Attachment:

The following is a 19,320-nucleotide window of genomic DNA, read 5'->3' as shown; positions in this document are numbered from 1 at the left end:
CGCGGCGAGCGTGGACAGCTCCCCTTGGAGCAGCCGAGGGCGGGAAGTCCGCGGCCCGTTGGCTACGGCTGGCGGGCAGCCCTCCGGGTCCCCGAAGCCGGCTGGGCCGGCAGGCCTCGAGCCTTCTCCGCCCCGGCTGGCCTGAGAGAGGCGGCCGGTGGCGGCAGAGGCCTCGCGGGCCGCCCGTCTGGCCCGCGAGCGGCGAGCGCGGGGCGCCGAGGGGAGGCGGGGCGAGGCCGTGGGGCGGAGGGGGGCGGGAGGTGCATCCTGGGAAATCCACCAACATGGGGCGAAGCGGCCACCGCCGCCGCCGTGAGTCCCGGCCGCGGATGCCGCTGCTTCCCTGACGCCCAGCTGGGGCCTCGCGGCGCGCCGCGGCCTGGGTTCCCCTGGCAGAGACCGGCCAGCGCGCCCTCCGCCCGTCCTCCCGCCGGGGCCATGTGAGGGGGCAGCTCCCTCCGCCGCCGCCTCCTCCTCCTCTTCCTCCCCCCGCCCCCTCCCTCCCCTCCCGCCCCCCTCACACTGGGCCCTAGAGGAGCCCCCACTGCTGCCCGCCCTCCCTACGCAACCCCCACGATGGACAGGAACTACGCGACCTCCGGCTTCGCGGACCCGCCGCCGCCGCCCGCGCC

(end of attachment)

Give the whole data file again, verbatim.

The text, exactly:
The following is a 19,320-nucleotide window of genomic DNA, read 5'->3' as shown; positions in this document are numbered from 1 at the left end:
CGCGGCGAGCGTGGACAGCTCCCCTTGGAGCAGCCGAGGGCGGGAAGTCCGCGGCCCGTTGGCTACGGCTGGCGGGCAGCCCTCCGGGTCCCCGAAGCCGGCTGGGCCGGCAGGCCTCGAGCCTTCTCCGCCCCGGCTGGCCTGAGAGAGGCGGCCGGTGGCGGCAGAGGCCTCGCGGGCCGCCCGTCTGGCCCGCGAGCGGCGAGCGCGGGGCGCCGAGGGGAGGCGGGGCGAGGCCGTGGGGCGGAGGGGGGCGGGAGGTGCATCCTGGGAAATCCACCAACATGGGGCGAAGCGGCCACCGCCGCCGCCGTGAGTCCCGGCCGCGGATGCCGCTGCTTCCCTGACGCCCAGCTGGGGCCTCGCGGCGCGCCGCGGCCTGGGTTCCCCTGGCAGAGACCGGCCAGCGCGCCCTCCGCCCGTCCTCCCGCCGGGGCCATGTGAGGGGGCAGCTCCCTCCGCCGCCGCCTCCTCCTCCTCTTCCTCCCCCCGCCCCCTCCCTCCCCTCCCGCCCCCCTCACACTGGGCCCTAGAGGAGCCCCCACTGCTGCCCGCCCTCCCTACGCAACCCCCACGATGGACAGGAACTACGCGACCTCCGGCTTCGCGGACCCGCCGCCGCCGCCCGCGCC